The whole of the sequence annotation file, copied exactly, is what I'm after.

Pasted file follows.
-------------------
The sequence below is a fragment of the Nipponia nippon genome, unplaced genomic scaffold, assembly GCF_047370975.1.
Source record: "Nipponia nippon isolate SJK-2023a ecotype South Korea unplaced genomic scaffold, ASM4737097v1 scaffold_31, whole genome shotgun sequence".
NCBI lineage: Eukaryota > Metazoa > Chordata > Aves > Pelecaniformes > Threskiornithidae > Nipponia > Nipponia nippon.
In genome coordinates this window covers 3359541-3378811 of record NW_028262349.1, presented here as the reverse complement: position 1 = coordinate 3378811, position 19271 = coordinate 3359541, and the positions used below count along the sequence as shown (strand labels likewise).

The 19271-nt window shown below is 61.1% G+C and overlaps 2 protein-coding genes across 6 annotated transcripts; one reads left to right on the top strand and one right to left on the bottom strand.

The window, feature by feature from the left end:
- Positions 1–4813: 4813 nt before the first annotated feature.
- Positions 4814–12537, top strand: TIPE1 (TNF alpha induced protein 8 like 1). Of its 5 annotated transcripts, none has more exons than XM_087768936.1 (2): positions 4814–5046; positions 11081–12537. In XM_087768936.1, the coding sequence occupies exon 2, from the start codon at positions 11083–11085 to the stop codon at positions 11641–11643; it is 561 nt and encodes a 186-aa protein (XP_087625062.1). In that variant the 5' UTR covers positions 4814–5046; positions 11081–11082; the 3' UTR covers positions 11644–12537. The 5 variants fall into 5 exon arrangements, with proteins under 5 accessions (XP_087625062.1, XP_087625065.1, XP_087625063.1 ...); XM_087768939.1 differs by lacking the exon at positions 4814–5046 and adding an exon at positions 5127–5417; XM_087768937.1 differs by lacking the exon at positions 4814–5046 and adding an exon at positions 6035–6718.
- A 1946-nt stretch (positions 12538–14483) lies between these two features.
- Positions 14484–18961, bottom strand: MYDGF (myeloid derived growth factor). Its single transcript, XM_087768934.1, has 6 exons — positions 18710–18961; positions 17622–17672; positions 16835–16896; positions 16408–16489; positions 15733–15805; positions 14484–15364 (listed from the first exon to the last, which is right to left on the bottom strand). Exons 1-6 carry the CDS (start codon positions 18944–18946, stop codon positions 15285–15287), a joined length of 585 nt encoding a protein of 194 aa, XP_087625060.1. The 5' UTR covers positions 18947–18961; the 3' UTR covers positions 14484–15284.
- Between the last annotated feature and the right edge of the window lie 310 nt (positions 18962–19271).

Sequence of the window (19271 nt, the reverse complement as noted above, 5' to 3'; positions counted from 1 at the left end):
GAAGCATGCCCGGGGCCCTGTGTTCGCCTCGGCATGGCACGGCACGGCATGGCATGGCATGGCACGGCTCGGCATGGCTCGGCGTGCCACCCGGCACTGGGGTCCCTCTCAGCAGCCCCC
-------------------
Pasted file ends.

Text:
The sequence below is a fragment of the Nipponia nippon genome, unplaced genomic scaffold, assembly GCF_047370975.1.
Source record: "Nipponia nippon isolate SJK-2023a ecotype South Korea unplaced genomic scaffold, ASM4737097v1 scaffold_31, whole genome shotgun sequence".
NCBI lineage: Eukaryota > Metazoa > Chordata > Aves > Pelecaniformes > Threskiornithidae > Nipponia > Nipponia nippon.
In genome coordinates this window covers 3359541-3378811 of record NW_028262349.1, presented here as the reverse complement: position 1 = coordinate 3378811, position 19271 = coordinate 3359541, and the positions used below count along the sequence as shown (strand labels likewise).

The 19271-nt window shown below is 61.1% G+C and overlaps 2 protein-coding genes across 6 annotated transcripts; one reads left to right on the top strand and one right to left on the bottom strand.

The window, feature by feature from the left end:
- Positions 1–4813: 4813 nt before the first annotated feature.
- Positions 4814–12537, top strand: TIPE1 (TNF alpha induced protein 8 like 1). Of its 5 annotated transcripts, none has more exons than XM_087768936.1 (2): positions 4814–5046; positions 11081–12537. In XM_087768936.1, the coding sequence occupies exon 2, from the start codon at positions 11083–11085 to the stop codon at positions 11641–11643; it is 561 nt and encodes a 186-aa protein (XP_087625062.1). In that variant the 5' UTR covers positions 4814–5046; positions 11081–11082; the 3' UTR covers positions 11644–12537. The 5 variants fall into 5 exon arrangements, with proteins under 5 accessions (XP_087625062.1, XP_087625065.1, XP_087625063.1 ...); XM_087768939.1 differs by lacking the exon at positions 4814–5046 and adding an exon at positions 5127–5417; XM_087768937.1 differs by lacking the exon at positions 4814–5046 and adding an exon at positions 6035–6718.
- A 1946-nt stretch (positions 12538–14483) lies between these two features.
- Positions 14484–18961, bottom strand: MYDGF (myeloid derived growth factor). Its single transcript, XM_087768934.1, has 6 exons — positions 18710–18961; positions 17622–17672; positions 16835–16896; positions 16408–16489; positions 15733–15805; positions 14484–15364 (listed from the first exon to the last, which is right to left on the bottom strand). Exons 1-6 carry the CDS (start codon positions 18944–18946, stop codon positions 15285–15287), a joined length of 585 nt encoding a protein of 194 aa, XP_087625060.1. The 5' UTR covers positions 18947–18961; the 3' UTR covers positions 14484–15284.
- Between the last annotated feature and the right edge of the window lie 310 nt (positions 18962–19271).

Sequence of the window (19271 nt, the reverse complement as noted above, 5' to 3'; positions counted from 1 at the left end):
GAAGCATGCCCGGGGCCCTGTGTTCGCCTCGGCATGGCACGGCACGGCATGGCATGGCATGGCACGGCTCGGCATGGCTCGGCGTGCCACCCGGCACTGGGGTCCCTCTCAGCAGCCCCC